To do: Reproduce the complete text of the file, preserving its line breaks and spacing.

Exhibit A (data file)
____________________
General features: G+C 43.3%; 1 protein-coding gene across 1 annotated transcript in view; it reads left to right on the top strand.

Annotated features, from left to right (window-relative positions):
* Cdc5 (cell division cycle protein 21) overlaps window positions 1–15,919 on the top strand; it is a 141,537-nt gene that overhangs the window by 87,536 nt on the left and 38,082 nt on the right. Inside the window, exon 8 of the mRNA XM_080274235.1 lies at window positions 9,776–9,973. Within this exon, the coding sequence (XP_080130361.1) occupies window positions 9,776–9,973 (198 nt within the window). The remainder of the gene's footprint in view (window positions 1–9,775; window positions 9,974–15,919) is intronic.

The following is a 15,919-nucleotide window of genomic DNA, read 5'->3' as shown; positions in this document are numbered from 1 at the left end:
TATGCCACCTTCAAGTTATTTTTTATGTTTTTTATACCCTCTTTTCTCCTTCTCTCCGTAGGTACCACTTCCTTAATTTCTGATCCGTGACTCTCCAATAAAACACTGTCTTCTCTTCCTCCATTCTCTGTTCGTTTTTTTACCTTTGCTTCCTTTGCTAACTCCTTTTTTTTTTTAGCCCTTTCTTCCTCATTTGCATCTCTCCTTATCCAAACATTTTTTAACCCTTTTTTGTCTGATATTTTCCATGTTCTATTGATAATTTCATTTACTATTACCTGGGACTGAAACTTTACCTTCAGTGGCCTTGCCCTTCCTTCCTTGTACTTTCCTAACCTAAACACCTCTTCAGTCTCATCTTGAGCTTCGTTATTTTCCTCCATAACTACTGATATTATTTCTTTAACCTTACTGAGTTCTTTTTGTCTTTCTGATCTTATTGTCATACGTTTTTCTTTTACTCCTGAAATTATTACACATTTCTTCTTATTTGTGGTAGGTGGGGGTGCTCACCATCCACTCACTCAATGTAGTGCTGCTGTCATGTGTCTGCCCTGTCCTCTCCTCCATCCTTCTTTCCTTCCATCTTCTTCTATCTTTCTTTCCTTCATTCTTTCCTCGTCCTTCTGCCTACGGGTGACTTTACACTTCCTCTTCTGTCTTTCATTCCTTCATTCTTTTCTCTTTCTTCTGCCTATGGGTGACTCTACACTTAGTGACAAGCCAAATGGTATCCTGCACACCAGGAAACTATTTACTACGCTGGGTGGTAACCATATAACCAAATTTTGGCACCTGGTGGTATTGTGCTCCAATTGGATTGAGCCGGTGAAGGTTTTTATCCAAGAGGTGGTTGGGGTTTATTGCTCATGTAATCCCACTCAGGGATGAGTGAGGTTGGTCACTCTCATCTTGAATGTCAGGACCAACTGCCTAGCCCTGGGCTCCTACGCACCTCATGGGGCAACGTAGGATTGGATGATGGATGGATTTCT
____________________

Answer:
General features: G+C 43.3%; 1 protein-coding gene across 1 annotated transcript in view; it reads left to right on the top strand.

Annotated features, from left to right (window-relative positions):
* Cdc5 (cell division cycle protein 21) overlaps window positions 1–15,919 on the top strand; it is a 141,537-nt gene that overhangs the window by 87,536 nt on the left and 38,082 nt on the right. Inside the window, exon 8 of the mRNA XM_080274235.1 lies at window positions 9,776–9,973. Within this exon, the coding sequence (XP_080130361.1) occupies window positions 9,776–9,973 (198 nt within the window). The remainder of the gene's footprint in view (window positions 1–9,775; window positions 9,974–15,919) is intronic.

The following is a 15,919-nucleotide window of genomic DNA, read 5'->3' as shown; positions in this document are numbered from 1 at the left end:
TATGCCACCTTCAAGTTATTTTTTATGTTTTTTATACCCTCTTTTCTCCTTCTCTCCGTAGGTACCACTTCCTTAATTTCTGATCCGTGACTCTCCAATAAAACACTGTCTTCTCTTCCTCCATTCTCTGTTCGTTTTTTTACCTTTGCTTCCTTTGCTAACTCCTTTTTTTTTTTAGCCCTTTCTTCCTCATTTGCATCTCTCCTTATCCAAACATTTTTTAACCCTTTTTTGTCTGATATTTTCCATGTTCTATTGATAATTTCATTTACTATTACCTGGGACTGAAACTTTACCTTCAGTGGCCTTGCCCTTCCTTCCTTGTACTTTCCTAACCTAAACACCTCTTCAGTCTCATCTTGAGCTTCGTTATTTTCCTCCATAACTACTGATATTATTTCTTTAACCTTACTGAGTTCTTTTTGTCTTTCTGATCTTATTGTCATACGTTTTTCTTTTACTCCTGAAATTATTACACATTTCTTCTTATTTGTGGTAGGTGGGGGTGCTCACCATCCACTCACTCAATGTAGTGCTGCTGTCATGTGTCTGCCCTGTCCTCTCCTCCATCCTTCTTTCCTTCCATCTTCTTCTATCTTTCTTTCCTTCATTCTTTCCTCGTCCTTCTGCCTACGGGTGACTTTACACTTCCTCTTCTGTCTTTCATTCCTTCATTCTTTTCTCTTTCTTCTGCCTATGGGTGACTCTACACTTAGTGACAAGCCAAATGGTATCCTGCACACCAGGAAACTATTTACTACGCTGGGTGGTAACCATATAACCAAATTTTGGCACCTGGTGGTATTGTGCTCCAATTGGATTGAGCCGGTGAAGGTTTTTATCCAAGAGGTGGTTGGGGTTTATTGCTCATGTAATCCCACTCAGGGATGAGTGAGGTTGGTCACTCTCATCTTGAATGTCAGGACCAACTGCCTAGCCCTGGGCTCCTACGCACCTCATGGGGCAACGTAGGATTGGATGATGGATGGATTTCT